Furthermore, Christ died for you. To save you. And if there were no other people on the planet, he would have died just for you. Almighty God, who formed the universe in a staggering burst of creative power, gave himself up and died for you. Does that make you special? Actually no. Sorry to disappoint. This is not what makes you special. It’s true that God responds to your most profound needs. For reconciliation. For restoration. But he doesn’t start with you. He starts . . . with himself.

It’s sometimes because we think we’re special that we think God expresses himself first and foremost in response to who we are.  He doesn’t. Whereas we are contingent beings, always responding to our environment and circumstances, God is contingent upon no one and no thing. When he acts, he does so out of the liberty of expressing his nature. And so he chooses to act – when he does act – in accordance with his nature and with one primary goal in focus: To demonstrate the wonders of his glory. He always, always starts with himself, because he is sufficient unto himself. He doesn’t need us at all.

We are gloriously superfluous to God. And that’s a good thing.

It is because we are not necessary that God’s decision to create us is all the more remarkable and all the more praiseworthy. God knew the cost and chose to pay it, because of the overflow of his love. We are the recipients of the extravagant love of God, brought into existence in order for our Creator to exhibit his character and share the wonders of his being. We’re special, then, for two reasons. First, because we’re made in the image of our Creator. We’re like our Father. And second, because we’re given a unique part to play in his big story. It’s the story he’s most interested in. The story is everything to him, because it’s his means of showing us who he is. And only human beings, who are made like him, can take leading roles. The rest of creation has a role, to be sure, but as bit parts compared to the central roles set apart for us. All of us. This is where our specialness is found.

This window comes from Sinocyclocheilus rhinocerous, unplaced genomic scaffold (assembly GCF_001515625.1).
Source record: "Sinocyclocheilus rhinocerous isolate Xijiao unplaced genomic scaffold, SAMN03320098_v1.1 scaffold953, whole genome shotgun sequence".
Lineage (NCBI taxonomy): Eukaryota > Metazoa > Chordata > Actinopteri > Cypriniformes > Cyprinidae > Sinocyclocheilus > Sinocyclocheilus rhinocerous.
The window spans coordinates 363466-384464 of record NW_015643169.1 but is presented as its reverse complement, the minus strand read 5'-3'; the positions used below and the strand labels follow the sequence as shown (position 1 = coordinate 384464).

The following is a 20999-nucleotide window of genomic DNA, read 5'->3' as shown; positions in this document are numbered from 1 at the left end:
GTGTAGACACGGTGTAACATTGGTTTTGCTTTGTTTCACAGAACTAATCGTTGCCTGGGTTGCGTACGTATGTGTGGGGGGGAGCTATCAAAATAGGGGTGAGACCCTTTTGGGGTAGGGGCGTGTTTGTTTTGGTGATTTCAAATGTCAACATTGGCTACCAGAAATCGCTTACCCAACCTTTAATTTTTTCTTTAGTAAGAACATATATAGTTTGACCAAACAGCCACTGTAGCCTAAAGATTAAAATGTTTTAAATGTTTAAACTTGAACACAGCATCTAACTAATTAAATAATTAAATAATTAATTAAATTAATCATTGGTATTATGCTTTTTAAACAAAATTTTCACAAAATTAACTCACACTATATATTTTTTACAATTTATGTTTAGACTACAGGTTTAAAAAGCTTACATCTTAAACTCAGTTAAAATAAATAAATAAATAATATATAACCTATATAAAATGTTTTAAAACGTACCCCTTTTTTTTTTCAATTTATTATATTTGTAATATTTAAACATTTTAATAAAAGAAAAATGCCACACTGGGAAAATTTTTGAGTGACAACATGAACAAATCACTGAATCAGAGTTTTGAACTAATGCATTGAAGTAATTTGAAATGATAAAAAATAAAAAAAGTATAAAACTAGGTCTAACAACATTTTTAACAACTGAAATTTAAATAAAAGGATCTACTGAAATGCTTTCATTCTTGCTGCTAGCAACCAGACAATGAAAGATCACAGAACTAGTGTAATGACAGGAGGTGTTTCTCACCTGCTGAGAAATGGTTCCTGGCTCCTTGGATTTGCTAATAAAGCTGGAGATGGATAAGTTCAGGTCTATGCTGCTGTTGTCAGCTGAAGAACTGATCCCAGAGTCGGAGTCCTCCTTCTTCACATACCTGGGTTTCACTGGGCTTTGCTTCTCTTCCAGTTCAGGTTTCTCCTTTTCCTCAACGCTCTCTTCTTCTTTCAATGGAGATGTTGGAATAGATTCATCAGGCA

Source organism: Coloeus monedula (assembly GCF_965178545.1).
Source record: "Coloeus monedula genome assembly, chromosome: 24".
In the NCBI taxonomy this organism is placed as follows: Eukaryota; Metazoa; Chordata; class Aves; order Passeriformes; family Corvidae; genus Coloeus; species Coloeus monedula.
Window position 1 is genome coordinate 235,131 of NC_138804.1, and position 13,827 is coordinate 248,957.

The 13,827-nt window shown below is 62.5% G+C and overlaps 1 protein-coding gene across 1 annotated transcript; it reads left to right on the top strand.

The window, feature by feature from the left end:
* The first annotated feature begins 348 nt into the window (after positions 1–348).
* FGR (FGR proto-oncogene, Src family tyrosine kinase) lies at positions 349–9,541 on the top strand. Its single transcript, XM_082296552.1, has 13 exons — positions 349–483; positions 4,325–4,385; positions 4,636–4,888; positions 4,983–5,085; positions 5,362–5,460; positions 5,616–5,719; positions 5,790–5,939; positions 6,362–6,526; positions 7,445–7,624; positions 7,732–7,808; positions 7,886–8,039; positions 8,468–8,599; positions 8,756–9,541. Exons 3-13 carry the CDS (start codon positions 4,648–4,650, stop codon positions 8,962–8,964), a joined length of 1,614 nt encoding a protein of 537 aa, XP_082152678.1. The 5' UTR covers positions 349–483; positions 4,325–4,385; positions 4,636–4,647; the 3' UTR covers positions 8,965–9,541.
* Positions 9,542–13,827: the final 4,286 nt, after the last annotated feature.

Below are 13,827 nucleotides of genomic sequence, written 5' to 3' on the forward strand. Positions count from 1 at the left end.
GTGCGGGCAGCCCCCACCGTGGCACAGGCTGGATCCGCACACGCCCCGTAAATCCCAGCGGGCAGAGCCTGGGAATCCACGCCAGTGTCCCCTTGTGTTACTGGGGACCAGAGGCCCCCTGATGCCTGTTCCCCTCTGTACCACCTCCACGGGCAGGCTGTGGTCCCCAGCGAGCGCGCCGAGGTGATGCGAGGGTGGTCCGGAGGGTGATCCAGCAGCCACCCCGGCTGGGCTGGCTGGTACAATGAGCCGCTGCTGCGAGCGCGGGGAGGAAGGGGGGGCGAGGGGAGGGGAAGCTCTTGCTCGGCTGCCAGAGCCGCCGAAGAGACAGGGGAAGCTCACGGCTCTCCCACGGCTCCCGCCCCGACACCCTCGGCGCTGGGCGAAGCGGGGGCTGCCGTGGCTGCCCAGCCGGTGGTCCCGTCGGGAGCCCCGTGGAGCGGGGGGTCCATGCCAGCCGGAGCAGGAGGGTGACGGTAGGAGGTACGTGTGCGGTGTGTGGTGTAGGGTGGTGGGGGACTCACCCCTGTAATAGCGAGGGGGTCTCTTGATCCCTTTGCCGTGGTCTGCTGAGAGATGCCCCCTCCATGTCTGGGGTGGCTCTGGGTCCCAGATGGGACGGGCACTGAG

It’s not found in being one of those very rare individuals who has left a lasting legacy, like Henry VIII or Galileo or Jane Austen. Neither is it based upon our appearance, our talents, our possessions, our birth or our connections. It has absolutely nothing to do with self-esteem, as though telling ourselves we’re special makes it so.  It’s based pure and simply upon the unique role we play in God’s story.

And no one can play your part. No one. No one can live your life except you. No one cares for Aunt Betty like you. No one listens to Cheryl at church who tells you about all her woes every Sunday. No one sits at the desk by the window next to Billy in class . . . except you. And no one shares their lunch with him the way you do. Except you. You make a difference in other people’s lives in a completely unique way that no one else can produce. Every choice you make, every move you make is significant, because it’s part of God’s story, and your part is essential to the whole. God chose you to be you, so that in being you, you would do a job that no one else can do. No one else has the relationships you do, and no one can love others the way you do, because no one else is you. God is counting on you to learn and grow and trust him, so that he can become increasingly known to those around you. He is in the process of changing you from being you to being “more you!” Becoming like God’s son is a glorious transformation of your soul into the person you are destined to become in relationship with your God.  Self-realization is the process not of becoming what you want to be, but the person God intends you to become. It starts and ends with the work of God.